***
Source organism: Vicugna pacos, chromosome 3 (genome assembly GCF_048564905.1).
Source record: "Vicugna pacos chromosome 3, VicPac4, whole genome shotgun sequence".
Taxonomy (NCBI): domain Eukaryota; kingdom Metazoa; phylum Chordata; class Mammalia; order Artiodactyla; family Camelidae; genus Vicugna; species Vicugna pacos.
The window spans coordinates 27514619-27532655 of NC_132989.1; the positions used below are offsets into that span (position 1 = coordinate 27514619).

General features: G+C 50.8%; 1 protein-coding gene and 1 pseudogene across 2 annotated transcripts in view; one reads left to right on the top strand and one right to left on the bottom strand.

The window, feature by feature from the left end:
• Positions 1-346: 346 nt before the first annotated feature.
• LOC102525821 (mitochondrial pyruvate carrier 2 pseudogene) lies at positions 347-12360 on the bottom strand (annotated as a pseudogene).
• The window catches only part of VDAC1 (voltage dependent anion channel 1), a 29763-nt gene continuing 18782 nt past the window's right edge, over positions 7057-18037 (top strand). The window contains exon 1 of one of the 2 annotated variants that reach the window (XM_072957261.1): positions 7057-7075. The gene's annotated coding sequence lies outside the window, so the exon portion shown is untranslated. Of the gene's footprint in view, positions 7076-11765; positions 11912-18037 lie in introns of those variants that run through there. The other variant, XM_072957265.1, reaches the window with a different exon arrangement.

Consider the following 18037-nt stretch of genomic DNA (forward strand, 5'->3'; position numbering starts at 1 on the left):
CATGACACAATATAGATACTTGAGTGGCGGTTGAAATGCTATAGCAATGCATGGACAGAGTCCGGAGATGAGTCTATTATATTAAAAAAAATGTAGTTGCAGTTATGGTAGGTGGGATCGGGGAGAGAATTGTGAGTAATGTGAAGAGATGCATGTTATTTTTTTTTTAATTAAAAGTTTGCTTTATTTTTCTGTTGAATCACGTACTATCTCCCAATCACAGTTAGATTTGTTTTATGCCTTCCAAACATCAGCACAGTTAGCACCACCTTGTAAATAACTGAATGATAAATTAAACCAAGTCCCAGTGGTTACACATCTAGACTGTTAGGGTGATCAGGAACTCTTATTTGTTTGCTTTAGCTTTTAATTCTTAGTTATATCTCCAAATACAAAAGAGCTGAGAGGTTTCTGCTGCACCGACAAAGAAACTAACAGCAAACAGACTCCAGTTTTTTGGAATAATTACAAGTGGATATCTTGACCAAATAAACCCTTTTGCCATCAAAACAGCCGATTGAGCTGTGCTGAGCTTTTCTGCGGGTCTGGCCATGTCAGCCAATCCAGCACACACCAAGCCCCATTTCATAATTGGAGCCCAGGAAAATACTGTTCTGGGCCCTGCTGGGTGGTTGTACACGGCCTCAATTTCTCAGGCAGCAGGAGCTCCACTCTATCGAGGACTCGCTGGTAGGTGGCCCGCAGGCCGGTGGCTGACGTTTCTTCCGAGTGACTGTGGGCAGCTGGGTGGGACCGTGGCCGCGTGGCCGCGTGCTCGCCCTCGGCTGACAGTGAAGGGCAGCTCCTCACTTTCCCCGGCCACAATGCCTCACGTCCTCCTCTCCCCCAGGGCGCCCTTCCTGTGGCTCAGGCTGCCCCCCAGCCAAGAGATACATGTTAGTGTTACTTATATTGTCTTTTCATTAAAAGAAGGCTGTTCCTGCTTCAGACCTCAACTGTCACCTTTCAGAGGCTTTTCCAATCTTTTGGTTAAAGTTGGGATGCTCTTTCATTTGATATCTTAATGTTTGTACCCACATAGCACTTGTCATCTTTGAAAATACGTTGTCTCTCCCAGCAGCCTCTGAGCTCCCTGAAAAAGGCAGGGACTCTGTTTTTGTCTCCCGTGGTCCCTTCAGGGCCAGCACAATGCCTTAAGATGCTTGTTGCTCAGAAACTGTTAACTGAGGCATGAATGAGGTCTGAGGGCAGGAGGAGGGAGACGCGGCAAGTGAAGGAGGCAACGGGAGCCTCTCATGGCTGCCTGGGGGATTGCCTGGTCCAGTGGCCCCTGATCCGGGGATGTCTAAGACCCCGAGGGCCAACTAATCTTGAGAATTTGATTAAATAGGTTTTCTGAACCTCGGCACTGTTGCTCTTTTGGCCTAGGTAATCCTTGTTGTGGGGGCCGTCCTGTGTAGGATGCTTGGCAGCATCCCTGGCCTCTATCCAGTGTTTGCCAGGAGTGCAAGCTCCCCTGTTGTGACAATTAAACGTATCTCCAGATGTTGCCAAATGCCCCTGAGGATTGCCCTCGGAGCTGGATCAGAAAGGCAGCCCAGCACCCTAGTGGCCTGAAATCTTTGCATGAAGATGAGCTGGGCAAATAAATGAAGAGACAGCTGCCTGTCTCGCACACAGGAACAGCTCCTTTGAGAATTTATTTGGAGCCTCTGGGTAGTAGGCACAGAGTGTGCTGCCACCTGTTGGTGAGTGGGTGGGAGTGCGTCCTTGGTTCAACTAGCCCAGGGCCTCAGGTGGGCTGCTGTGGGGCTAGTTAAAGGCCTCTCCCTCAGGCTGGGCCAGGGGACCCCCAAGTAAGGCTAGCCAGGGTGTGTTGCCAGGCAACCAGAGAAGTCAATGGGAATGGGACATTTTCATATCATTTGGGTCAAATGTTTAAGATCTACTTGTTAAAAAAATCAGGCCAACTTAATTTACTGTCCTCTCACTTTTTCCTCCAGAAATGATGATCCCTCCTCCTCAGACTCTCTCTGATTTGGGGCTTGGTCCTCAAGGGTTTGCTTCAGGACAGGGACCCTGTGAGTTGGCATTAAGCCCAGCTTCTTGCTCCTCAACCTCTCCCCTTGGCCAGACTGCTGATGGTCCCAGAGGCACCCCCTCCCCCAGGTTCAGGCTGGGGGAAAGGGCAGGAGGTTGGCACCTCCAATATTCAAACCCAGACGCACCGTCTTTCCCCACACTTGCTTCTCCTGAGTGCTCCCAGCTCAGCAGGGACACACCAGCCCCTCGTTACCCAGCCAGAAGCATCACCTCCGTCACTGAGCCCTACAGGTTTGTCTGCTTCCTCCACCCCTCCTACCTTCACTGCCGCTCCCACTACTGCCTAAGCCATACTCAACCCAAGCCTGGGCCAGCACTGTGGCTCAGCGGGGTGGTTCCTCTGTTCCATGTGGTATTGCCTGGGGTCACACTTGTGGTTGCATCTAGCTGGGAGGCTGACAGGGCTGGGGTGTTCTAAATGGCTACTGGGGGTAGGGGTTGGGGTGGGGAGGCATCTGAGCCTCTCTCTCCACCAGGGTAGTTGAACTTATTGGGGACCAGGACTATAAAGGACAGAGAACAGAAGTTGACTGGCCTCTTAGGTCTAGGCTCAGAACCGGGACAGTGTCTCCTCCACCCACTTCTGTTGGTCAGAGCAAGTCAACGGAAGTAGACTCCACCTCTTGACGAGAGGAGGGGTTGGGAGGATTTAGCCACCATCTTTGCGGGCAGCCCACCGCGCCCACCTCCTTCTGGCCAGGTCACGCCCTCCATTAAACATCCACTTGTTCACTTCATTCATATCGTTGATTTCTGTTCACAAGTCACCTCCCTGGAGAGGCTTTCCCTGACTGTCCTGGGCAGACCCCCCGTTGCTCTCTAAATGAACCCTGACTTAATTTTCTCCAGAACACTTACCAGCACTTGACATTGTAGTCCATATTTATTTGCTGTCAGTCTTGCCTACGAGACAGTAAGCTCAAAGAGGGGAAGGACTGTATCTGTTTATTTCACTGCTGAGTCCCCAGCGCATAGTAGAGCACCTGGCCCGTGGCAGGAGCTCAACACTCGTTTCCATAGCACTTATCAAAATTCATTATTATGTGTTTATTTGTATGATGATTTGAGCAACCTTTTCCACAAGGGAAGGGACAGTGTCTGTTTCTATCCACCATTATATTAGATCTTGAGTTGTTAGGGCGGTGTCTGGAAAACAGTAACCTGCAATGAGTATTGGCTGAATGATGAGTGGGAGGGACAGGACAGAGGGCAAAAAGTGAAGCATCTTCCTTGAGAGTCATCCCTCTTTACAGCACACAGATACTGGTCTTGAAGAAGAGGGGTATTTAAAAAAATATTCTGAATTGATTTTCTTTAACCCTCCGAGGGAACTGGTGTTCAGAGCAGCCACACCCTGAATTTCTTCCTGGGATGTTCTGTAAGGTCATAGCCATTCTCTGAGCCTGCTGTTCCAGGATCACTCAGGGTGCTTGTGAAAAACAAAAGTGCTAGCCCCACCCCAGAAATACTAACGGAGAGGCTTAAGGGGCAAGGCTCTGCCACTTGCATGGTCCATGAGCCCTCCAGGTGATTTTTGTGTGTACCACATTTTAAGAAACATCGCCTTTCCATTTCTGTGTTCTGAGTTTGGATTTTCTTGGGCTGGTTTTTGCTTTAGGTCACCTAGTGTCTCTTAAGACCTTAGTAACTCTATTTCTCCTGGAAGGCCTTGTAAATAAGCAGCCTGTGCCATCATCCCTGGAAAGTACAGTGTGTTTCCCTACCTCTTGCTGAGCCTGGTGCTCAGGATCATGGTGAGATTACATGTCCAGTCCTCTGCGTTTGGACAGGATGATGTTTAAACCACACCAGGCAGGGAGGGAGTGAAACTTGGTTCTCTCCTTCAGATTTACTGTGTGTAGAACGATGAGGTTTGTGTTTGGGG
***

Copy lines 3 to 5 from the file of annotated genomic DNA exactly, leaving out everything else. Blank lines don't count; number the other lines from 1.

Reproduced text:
Taxonomy (NCBI): domain Eukaryota; kingdom Metazoa; phylum Chordata; class Mammalia; order Artiodactyla; family Camelidae; genus Vicugna; species Vicugna pacos.
The window spans coordinates 27514619-27532655 of NC_132989.1; the positions used below are offsets into that span (position 1 = coordinate 27514619).

General features: G+C 50.8%; 1 protein-coding gene and 1 pseudogene across 2 annotated transcripts in view; one reads left to right on the top strand and one right to left on the bottom strand.